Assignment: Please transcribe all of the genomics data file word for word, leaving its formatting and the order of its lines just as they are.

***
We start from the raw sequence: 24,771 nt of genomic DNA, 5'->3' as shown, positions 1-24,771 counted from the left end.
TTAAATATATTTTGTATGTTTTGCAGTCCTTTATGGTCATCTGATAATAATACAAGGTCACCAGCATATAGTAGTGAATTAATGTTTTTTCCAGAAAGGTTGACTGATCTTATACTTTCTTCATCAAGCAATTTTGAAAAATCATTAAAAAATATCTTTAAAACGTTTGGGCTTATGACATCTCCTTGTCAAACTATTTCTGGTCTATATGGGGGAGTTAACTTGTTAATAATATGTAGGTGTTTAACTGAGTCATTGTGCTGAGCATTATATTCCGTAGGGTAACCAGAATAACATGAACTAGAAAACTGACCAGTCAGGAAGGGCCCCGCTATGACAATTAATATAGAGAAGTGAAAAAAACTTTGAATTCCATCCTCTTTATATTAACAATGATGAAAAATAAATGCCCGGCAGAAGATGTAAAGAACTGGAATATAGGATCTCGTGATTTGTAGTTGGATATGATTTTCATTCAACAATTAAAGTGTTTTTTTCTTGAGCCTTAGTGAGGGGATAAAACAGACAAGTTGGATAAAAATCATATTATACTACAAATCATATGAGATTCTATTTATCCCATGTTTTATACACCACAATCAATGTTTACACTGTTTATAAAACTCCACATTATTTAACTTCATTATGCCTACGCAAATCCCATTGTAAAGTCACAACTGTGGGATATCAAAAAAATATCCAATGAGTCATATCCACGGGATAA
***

We start from the raw sequence: 24,771 nt of genomic DNA, 5'->3' as shown, positions 1-24,771 counted from the left end.
TTAAATATATTTTGTATGTTTTGCAGTCCTTTATGGTCATCTGATAATAATACAAGGTCACCAGCATATAGTAGTGAATTAATGTTTTTTCCAGAAAGGTTGACTGATCTTATACTTTCTTCATCAAGCAATTTTGAAAAATCATTAAAAAATATCTTTAAAACGTTTGGGCTTATGACATCTCCTTGTCAAACTATTTCTGGTCTATATGGGGGAGTTAACTTGTTAATAATATGTAGGTGTTTAACTGAGTCATTGTGCTGAGCATTATATTCCGTAGGGTAACCAGAATAACATGAACTAGAAAACTGACCAGTCAGGAAGGGCCCCGCTATGACAATTAATATAGAGAAGTGAAAAAAACTTTGAATTCCATCCTCTTTATATTAACAATGATGAAAAATAAATGCCCGGCAGAAGATGTAAAGAACTGGAATATAGGATCTCGTGATTTGTAGTTGGATATGATTTTCATTCAACAATTAAAGTGTTTTTTTCTTGAGCCTTAGTGAGGGGATAAAACAGACAAGTTGGATAAAAATCATATTATACTACAAATCATATGAGATTCTATTTATCCCATGTTTTATACACCACAATCAATGTTTACACTGTTTATAAAACTCCACATTATTTAACTTCATTATGCCTACGCAAATCCCATTGTAAAGTCACAACTGTGGGATATCAAAAAAATATCCAATGAGTCATATCCACGGGATAA